Do you have a great story in the pipeline but struggling to get the novel started? Or are you simply thinking of starting your novel writing journey from scratch? Regardless of your circumstances, here are 10 tips to start your novel writing journey.
Although it can be thrilling and incredibly fulfilling, writing a novel can also feel like an impossible undertaking at times and lead you to dark depths. Also, you might have missed the National Novel Writing Month or NaNoWriMo, but don’t let that keep you from the joy of creating a story.
Here are 10 tips for getting your novel off to a strong start and feeling confident about your exciting novel-writing journey:
1. Identify and Clearly Define Your Writing Time
If you want to do this, you should treat your writing and yourself respectfully and set up a regular time for writing. Writing a novel is both fascinating and hard work at times. If you aren’t consistent, it will all go away. It’s difficult to hold a novel inside your head so you can get the work done easily and quickly. If you work randomly and take long breaks between sessions, you’ll be fighting an uphill battle and most likely surrender.
What a person means by “regular time to write” varies depending on the individual. It could mean using an hour for writing every afternoon while the baby is asleep or bringing your notebook or laptop on the train to work. You might also be able to do it on Sunday afternoons.
2. Set Realistic Expectations for Writing
Many people start out writing their first draft with a lot of energy, but when they go back and look at it, they realize it’s not matching their expectations, so they just end up deleting everything.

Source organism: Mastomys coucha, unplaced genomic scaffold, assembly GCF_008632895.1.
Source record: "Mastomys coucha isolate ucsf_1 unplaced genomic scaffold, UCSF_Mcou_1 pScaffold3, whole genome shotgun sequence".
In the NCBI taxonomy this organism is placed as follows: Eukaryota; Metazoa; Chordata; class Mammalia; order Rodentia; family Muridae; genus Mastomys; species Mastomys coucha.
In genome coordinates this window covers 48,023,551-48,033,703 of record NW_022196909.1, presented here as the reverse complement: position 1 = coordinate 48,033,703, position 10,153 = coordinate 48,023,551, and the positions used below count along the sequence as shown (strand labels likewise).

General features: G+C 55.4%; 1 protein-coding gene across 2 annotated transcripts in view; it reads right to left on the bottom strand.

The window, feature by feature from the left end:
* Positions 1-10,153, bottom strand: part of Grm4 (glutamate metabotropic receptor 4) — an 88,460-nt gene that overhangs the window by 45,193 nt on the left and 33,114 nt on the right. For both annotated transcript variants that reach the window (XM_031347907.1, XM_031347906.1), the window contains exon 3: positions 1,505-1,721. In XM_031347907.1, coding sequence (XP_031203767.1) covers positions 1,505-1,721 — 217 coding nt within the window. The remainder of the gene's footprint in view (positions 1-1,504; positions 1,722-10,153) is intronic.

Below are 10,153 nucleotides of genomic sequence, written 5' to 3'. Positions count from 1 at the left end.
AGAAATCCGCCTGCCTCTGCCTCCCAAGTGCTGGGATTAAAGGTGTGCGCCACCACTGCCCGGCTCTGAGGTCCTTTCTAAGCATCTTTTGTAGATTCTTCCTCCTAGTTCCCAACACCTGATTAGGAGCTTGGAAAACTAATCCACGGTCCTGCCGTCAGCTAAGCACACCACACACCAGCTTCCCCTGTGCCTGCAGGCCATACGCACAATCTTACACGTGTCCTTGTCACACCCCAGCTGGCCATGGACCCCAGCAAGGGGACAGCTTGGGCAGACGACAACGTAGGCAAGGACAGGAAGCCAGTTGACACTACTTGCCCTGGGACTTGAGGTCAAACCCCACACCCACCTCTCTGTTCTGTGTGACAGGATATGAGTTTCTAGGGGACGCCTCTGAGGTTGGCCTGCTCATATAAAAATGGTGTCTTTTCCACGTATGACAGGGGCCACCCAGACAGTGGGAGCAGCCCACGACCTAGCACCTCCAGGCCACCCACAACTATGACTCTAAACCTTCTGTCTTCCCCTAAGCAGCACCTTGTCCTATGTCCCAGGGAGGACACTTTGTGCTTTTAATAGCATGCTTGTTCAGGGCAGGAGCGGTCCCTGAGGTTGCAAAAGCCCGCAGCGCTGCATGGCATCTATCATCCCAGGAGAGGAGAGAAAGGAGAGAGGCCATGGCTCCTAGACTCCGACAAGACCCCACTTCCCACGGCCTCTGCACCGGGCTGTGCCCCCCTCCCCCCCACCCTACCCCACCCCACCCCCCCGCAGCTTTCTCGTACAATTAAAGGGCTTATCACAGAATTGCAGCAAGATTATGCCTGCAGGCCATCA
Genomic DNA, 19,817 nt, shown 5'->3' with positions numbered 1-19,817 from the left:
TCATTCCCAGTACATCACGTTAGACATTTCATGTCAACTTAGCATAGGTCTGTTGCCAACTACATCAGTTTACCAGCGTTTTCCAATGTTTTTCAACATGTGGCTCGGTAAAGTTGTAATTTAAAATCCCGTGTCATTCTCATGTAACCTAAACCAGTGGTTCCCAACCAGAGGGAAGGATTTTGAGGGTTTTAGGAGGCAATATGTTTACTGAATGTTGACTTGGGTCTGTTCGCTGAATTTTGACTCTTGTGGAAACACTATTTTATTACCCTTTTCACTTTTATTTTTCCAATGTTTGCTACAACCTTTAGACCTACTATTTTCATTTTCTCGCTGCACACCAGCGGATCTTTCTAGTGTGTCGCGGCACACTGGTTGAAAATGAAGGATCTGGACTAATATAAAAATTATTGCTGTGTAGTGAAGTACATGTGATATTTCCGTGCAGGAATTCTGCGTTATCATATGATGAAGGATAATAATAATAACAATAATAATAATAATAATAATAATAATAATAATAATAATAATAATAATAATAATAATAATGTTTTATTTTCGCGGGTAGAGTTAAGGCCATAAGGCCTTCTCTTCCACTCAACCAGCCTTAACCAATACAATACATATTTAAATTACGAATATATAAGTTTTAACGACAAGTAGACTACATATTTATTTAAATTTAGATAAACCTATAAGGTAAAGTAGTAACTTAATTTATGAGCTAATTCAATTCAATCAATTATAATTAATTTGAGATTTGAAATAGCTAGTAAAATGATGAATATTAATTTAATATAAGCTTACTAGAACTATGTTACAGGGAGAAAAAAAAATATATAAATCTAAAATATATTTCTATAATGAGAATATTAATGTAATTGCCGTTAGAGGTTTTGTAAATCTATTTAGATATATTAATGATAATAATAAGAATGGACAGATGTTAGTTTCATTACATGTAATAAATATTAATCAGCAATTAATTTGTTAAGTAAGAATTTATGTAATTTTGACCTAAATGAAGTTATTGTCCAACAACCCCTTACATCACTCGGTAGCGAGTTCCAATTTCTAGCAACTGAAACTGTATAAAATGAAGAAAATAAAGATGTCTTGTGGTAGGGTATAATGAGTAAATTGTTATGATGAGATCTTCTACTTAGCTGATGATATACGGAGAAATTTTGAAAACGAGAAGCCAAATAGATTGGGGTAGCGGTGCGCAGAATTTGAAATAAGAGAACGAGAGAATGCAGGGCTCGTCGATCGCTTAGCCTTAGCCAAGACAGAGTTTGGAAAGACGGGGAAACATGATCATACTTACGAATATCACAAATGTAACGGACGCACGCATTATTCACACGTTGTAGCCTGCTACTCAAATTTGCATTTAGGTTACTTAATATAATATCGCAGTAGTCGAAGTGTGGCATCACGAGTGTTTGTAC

Don’t be too hard on yourself. If you are being taken over by the internal editor too much, you’ll spend all your time deleting what you just wrote and won’t get past the first one or two pages. So just keeping it up and not looking back a lot is a good idea for a while. You should also fix up your writing and make it easier to understand once the entire story is done.
Remember that the greatest novels get made through rewriting, and only a few writers would show the first draft to anyone.
3. Explore New Ideas
Noting down everything in your knowledge about the kind of book you want to write is a good idea. Write down your half-baked ideas and thoughts and explore their extent. Suppose you have a burning question that you want to find the answer to; write it down. If you’re interested in a place, a time period, or a subject, write it down. Through these random notes, ideas will start to take shape.
4. Take It in Relaxed and Small Steps
If the cursor blinking on the white screen scares you, step away from the computer for a while and write in notebooks by hand. If the idea of writing your novel is making you so nervous that you can’t get the words out, try free writing. This means you should give yourself five or ten minutes to write everything down as they come to mind without stopping. This helps you get rid of the filter between your writing hand and your head and gets you ready to write.
This helps you get rid of the filter between your hand and head and gets you ready to write.
Also, prompt writing can help. Just start with an interesting-sounding sentence and let it flow. You can also write short stories based on something you saw, like an interesting picture in the newspaper.
5. Analyze Your Characters
Don’t just think about what your characters do and what they’re named. Think about who they are.